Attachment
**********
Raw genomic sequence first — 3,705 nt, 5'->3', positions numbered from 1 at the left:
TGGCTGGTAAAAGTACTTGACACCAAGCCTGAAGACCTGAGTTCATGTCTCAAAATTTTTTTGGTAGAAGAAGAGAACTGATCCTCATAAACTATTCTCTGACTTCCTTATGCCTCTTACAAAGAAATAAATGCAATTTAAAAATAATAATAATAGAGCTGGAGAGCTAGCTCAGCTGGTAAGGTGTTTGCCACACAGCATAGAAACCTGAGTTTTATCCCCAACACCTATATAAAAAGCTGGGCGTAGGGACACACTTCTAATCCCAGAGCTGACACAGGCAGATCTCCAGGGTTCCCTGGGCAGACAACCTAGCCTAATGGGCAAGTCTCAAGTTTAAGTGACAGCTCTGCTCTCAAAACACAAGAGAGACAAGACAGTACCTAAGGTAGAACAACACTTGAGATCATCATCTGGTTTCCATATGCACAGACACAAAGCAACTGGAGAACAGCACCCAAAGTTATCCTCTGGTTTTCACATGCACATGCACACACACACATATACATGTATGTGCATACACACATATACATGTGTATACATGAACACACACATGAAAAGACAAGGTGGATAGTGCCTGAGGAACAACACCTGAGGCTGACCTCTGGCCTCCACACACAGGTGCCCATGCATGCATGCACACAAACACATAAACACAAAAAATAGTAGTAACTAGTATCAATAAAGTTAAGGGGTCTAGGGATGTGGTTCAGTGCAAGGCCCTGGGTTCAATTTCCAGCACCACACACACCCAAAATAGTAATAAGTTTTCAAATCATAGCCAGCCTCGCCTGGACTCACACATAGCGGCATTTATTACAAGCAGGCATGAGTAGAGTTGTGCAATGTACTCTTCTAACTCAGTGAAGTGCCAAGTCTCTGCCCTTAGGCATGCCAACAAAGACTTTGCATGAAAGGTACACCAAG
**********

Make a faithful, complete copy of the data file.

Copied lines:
Raw genomic sequence first — 3,705 nt, 5'->3', positions numbered from 1 at the left:
TGGCTGGTAAAAGTACTTGACACCAAGCCTGAAGACCTGAGTTCATGTCTCAAAATTTTTTTGGTAGAAGAAGAGAACTGATCCTCATAAACTATTCTCTGACTTCCTTATGCCTCTTACAAAGAAATAAATGCAATTTAAAAATAATAATAATAGAGCTGGAGAGCTAGCTCAGCTGGTAAGGTGTTTGCCACACAGCATAGAAACCTGAGTTTTATCCCCAACACCTATATAAAAAGCTGGGCGTAGGGACACACTTCTAATCCCAGAGCTGACACAGGCAGATCTCCAGGGTTCCCTGGGCAGACAACCTAGCCTAATGGGCAAGTCTCAAGTTTAAGTGACAGCTCTGCTCTCAAAACACAAGAGAGACAAGACAGTACCTAAGGTAGAACAACACTTGAGATCATCATCTGGTTTCCATATGCACAGACACAAAGCAACTGGAGAACAGCACCCAAAGTTATCCTCTGGTTTTCACATGCACATGCACACACACACATATACATGTATGTGCATACACACATATACATGTGTATACATGAACACACACATGAAAAGACAAGGTGGATAGTGCCTGAGGAACAACACCTGAGGCTGACCTCTGGCCTCCACACACAGGTGCCCATGCATGCATGCACACAAACACATAAACACAAAAAATAGTAGTAACTAGTATCAATAAAGTTAAGGGGTCTAGGGATGTGGTTCAGTGCAAGGCCCTGGGTTCAATTTCCAGCACCACACACACCCAAAATAGTAATAAGTTTTCAAATCATAGCCAGCCTCGCCTGGACTCACACATAGCGGCATTTATTACAAGCAGGCATGAGTAGAGTTGTGCAATGTACTCTTCTAACTCAGTGAAGTGCCAAGTCTCTGCCCTTAGGCATGCCAACAAAGACTTTGCATGAAAGGTACACCAAG